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"Billy suffers from Persian idiopathic facial dermatitis which mean his face can get really itchy and he scratches it until i...
Thank you soooooo much for my pretty pink Soft Claws. I have been a very sick and sad Kitty until Soft Claws saved the day! R...
Training cats to stop scratching takes time and patience and is often ineffective. Nail trims last only a short time before c...
My cat Chloe. She was about a year old when I rescued her from 'Strays'. I let her tear up my couch and loveseat. She even sc...
Cats Scratching Solutions! If you, like us here at, are against the painful and cruel act of declawing, which is illegal in the UK, then you may be faced with the downside of your furniture and floors being scratched. It is within normal behaviour for a cat to use their claws to scratch surfaces. Many assume that the sole reason that cats scratch walls and furniture is to sharpen their claws, but this is not entirely true.

In fact, there are several reasons for cats to scratch certain surfaces. Firstly, although the act of scratching helps to remove bits of dead and blunt parts of the nail from their claws, indeed keeping them sharp, the act of scratching itself means that the cat can exercise and stretch muscles throughout their body. Cats hook their claws into the fabric of the post (or chair arm) and pull against the resistance, to stretch their torso as well as exercising the smaller muscles in its forelegs and paws.

Another reason for scratching relates to territorial marking, as some animals, like cats and dogs, are prone to do, and as they naturally assume that your house is their territory, they set about marking it. Not only does the visual display of shredded material indicate that the object is ‘claimed’, but sweat glands in the paws of cats also mark the area.

Also, if your cat is scratching surfaces, it may also be due to stress, such as re-homing, moving house or introducing another pet into the family. Research has suggested that cats increase this behaviour when they are upset or angered, however it is not uncommon for cats to develop a habit and continue this behaviour long after the stress has abated.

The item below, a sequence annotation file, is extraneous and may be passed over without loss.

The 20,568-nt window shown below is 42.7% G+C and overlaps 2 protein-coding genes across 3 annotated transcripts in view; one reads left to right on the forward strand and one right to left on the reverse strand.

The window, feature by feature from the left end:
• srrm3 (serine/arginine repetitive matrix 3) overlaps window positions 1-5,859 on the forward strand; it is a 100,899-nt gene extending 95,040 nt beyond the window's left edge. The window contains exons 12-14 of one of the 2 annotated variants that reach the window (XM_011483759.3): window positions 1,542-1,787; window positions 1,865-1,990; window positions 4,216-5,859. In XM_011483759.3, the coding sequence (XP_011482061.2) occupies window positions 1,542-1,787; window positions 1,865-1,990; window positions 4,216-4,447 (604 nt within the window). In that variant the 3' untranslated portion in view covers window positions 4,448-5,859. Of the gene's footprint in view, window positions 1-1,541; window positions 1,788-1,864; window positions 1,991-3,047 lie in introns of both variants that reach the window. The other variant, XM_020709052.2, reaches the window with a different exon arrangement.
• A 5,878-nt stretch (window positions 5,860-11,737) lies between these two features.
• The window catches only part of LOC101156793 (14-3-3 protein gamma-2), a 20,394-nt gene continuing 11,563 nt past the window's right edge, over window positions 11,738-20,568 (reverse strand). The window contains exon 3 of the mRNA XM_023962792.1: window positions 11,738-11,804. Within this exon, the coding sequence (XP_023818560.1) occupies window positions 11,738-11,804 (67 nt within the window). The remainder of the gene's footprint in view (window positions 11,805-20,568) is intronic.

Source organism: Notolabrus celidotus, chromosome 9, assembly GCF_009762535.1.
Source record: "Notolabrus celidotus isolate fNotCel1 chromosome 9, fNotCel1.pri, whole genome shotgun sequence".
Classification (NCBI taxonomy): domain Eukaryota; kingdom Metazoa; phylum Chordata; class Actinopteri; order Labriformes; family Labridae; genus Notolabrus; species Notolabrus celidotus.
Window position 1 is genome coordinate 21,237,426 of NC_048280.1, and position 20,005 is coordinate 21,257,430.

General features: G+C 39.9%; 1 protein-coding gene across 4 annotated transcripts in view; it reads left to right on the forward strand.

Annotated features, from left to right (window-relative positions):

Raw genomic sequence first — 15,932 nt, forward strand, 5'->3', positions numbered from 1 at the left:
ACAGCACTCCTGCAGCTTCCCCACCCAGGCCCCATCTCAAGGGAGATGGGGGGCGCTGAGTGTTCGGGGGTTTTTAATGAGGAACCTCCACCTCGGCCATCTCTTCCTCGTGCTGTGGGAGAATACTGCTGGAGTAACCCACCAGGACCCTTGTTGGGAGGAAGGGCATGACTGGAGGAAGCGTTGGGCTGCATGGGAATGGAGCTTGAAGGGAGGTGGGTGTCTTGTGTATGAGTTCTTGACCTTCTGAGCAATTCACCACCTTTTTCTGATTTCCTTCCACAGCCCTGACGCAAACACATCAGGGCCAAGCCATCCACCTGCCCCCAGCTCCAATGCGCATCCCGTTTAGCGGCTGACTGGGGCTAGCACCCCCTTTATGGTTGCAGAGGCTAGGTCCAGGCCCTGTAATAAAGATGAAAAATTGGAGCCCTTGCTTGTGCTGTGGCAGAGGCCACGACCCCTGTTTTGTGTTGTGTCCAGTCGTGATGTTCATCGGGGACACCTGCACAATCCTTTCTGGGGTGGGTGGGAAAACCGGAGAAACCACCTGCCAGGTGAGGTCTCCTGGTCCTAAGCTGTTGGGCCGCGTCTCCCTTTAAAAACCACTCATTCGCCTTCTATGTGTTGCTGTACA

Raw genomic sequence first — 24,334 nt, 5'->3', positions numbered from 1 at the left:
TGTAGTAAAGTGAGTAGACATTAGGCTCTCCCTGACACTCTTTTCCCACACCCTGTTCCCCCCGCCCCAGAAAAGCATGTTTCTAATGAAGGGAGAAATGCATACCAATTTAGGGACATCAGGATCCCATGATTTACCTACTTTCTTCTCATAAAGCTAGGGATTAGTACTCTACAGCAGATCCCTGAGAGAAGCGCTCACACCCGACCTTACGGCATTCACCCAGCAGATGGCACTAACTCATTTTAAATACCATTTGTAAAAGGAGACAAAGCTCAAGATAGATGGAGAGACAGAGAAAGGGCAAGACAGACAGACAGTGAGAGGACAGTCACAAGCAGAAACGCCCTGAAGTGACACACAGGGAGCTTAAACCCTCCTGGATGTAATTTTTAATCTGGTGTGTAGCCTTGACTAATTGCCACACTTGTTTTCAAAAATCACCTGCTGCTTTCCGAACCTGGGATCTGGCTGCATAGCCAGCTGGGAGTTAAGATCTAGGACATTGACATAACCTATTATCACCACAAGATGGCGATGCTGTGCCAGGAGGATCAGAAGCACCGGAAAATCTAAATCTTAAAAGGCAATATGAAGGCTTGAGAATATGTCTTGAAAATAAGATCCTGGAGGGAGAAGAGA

However, there are alternatives to having scratched surfaces or having your cat declawed, such as Soft Claws, the tried and tested and incredibly popular vinyl caps for sharp claws, or scratching posts which can be placed in areas around the house to deter cats from shredding your furniture.

Soft Claws. Protect your family and home the non-surgical way.

Since Soft Claws has long been on the recommended list of alternatives to declawing, many vets have recommended this great product for a variety of scratching related problems. This innovative product was launch in Europe in the U.K in 2005 and is available from many vets and specialist online retailers. Soft Claws comes in a reclosable plastic container, which includes 40 nail caps (enough for several applications), two tubes of adhesive, and instructions for application. If your cat is used to having his nails trimmed, applying Soft Claws is a breeze. Soft Claws come in Kitten, Small, Medium, and Large sizes, and in Natural, Purple, Pink, Blue, and Red colors, and are available online, in local pet stores, and from vets. If you are seeking.